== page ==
Mayuir Sidhpara questions Mark Cooley
Published in the Rhizome.org digest - 7/21/2003
I would be interested if you could explain whether you have used new technologies and what constitutes as "conventional traditional media", and where you would class yourself as an artist in respect to either traditional art or multimedia art.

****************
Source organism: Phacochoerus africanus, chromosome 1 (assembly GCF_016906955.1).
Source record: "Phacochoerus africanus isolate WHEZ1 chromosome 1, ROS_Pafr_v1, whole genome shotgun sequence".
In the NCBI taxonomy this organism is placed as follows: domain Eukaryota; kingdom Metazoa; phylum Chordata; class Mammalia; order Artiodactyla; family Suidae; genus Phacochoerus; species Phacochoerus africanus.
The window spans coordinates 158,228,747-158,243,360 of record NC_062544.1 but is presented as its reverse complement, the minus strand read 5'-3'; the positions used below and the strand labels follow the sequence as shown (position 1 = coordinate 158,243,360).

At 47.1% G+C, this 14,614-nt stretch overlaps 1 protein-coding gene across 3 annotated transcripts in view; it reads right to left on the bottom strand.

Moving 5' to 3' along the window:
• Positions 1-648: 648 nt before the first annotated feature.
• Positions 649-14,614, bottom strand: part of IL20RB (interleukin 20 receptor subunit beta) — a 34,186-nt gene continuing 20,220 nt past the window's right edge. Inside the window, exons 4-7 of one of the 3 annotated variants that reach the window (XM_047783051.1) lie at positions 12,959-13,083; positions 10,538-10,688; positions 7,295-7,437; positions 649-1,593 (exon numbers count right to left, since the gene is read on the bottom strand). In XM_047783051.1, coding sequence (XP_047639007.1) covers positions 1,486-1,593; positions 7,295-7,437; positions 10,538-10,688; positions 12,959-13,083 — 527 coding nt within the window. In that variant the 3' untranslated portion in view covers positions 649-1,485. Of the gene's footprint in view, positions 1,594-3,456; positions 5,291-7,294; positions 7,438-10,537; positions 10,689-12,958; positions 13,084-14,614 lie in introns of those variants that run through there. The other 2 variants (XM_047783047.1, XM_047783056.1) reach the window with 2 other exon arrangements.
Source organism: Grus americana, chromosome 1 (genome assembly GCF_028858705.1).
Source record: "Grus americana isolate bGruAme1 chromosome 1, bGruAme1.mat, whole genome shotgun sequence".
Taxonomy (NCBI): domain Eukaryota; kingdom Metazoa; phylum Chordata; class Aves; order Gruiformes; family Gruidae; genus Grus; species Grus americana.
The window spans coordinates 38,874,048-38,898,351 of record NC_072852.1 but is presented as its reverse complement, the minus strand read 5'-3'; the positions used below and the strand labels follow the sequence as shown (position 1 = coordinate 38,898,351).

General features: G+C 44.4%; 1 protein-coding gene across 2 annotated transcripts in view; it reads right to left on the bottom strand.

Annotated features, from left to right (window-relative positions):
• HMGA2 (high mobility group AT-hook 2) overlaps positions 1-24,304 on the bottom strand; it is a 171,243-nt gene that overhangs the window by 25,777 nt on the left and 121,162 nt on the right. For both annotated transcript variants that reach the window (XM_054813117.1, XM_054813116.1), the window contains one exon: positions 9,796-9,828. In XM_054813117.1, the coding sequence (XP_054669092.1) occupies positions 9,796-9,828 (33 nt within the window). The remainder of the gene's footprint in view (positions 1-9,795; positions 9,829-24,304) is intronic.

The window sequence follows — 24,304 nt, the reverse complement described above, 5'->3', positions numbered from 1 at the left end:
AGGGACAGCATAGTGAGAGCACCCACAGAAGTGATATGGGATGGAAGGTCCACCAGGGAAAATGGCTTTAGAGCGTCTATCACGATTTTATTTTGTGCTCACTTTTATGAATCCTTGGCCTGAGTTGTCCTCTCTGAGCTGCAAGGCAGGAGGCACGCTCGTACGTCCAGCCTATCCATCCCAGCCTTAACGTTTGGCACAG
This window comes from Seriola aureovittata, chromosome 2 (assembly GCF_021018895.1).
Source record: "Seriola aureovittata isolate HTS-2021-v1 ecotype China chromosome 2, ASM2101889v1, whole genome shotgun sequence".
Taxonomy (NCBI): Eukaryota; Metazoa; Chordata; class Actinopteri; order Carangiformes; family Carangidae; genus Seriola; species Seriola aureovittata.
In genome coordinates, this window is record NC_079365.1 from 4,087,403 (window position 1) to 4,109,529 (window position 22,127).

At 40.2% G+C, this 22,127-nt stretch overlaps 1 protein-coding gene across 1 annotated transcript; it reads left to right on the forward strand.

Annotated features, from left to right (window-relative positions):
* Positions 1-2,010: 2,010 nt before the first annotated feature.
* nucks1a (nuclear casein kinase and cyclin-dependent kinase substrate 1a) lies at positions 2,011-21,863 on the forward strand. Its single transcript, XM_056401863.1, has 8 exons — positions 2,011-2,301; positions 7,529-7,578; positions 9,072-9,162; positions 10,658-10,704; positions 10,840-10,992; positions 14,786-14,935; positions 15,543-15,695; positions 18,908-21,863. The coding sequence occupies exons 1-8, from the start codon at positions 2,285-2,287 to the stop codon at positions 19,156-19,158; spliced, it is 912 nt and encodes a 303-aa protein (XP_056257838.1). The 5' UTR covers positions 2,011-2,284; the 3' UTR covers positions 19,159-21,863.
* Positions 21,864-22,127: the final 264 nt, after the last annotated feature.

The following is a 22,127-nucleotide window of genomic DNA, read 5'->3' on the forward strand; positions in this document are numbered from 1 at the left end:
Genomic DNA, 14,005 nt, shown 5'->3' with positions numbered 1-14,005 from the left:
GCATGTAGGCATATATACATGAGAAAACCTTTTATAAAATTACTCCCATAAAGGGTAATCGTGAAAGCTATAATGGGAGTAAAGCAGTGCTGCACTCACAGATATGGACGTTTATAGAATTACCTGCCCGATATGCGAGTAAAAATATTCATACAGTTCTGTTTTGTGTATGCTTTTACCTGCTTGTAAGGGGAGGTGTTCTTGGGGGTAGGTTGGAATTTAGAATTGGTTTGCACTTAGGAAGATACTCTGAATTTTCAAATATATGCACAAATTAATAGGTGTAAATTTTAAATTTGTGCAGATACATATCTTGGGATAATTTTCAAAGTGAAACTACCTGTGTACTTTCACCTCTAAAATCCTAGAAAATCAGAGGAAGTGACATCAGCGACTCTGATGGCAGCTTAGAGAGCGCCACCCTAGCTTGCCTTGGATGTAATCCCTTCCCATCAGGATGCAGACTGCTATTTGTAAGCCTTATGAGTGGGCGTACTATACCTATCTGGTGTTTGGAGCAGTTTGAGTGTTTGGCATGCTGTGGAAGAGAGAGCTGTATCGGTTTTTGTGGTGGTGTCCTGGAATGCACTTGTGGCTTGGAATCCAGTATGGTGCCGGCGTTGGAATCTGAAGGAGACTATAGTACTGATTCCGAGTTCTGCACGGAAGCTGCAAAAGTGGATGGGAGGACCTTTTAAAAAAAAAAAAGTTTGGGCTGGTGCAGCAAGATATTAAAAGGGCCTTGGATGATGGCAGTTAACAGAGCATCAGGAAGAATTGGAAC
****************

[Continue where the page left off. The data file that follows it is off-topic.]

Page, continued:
Do you use multimedia to produce your art (in combination, instead of, not at all)?
I have tried to include the preceding questions in a single (yet fragmented) statement. Let me know if you have any follow up questions and sorry for the delay.